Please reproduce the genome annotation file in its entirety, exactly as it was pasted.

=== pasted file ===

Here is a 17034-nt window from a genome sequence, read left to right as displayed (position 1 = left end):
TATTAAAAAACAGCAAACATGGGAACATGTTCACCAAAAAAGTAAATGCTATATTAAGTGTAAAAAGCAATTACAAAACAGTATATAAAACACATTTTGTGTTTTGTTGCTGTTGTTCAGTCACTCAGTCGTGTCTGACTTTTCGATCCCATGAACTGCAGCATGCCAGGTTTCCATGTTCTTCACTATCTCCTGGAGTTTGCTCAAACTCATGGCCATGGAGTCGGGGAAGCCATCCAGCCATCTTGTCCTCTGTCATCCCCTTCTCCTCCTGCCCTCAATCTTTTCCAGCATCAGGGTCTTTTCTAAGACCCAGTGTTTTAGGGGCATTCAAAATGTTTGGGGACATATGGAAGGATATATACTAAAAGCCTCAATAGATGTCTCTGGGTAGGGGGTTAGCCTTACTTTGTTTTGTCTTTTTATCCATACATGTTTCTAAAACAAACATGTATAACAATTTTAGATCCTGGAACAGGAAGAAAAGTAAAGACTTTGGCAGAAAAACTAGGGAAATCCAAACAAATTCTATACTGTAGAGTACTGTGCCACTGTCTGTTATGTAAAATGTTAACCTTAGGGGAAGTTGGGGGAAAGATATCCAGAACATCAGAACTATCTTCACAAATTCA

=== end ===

Here is a 17034-nt window from a genome sequence, read left to right as displayed (position 1 = left end):
TATTAAAAAACAGCAAACATGGGAACATGTTCACCAAAAAAGTAAATGCTATATTAAGTGTAAAAAGCAATTACAAAACAGTATATAAAACACATTTTGTGTTTTGTTGCTGTTGTTCAGTCACTCAGTCGTGTCTGACTTTTCGATCCCATGAACTGCAGCATGCCAGGTTTCCATGTTCTTCACTATCTCCTGGAGTTTGCTCAAACTCATGGCCATGGAGTCGGGGAAGCCATCCAGCCATCTTGTCCTCTGTCATCCCCTTCTCCTCCTGCCCTCAATCTTTTCCAGCATCAGGGTCTTTTCTAAGACCCAGTGTTTTAGGGGCATTCAAAATGTTTGGGGACATATGGAAGGATATATACTAAAAGCCTCAATAGATGTCTCTGGGTAGGGGGTTAGCCTTACTTTGTTTTGTCTTTTTATCCATACATGTTTCTAAAACAAACATGTATAACAATTTTAGATCCTGGAACAGGAAGAAAAGTAAAGACTTTGGCAGAAAAACTAGGGAAATCCAAACAAATTCTATACTGTAGAGTACTGTGCCACTGTCTGTTATGTAAAATGTTAACCTTAGGGGAAGTTGGGGGAAAGATATCCAGAACATCAGAACTATCTTCACAAATTCA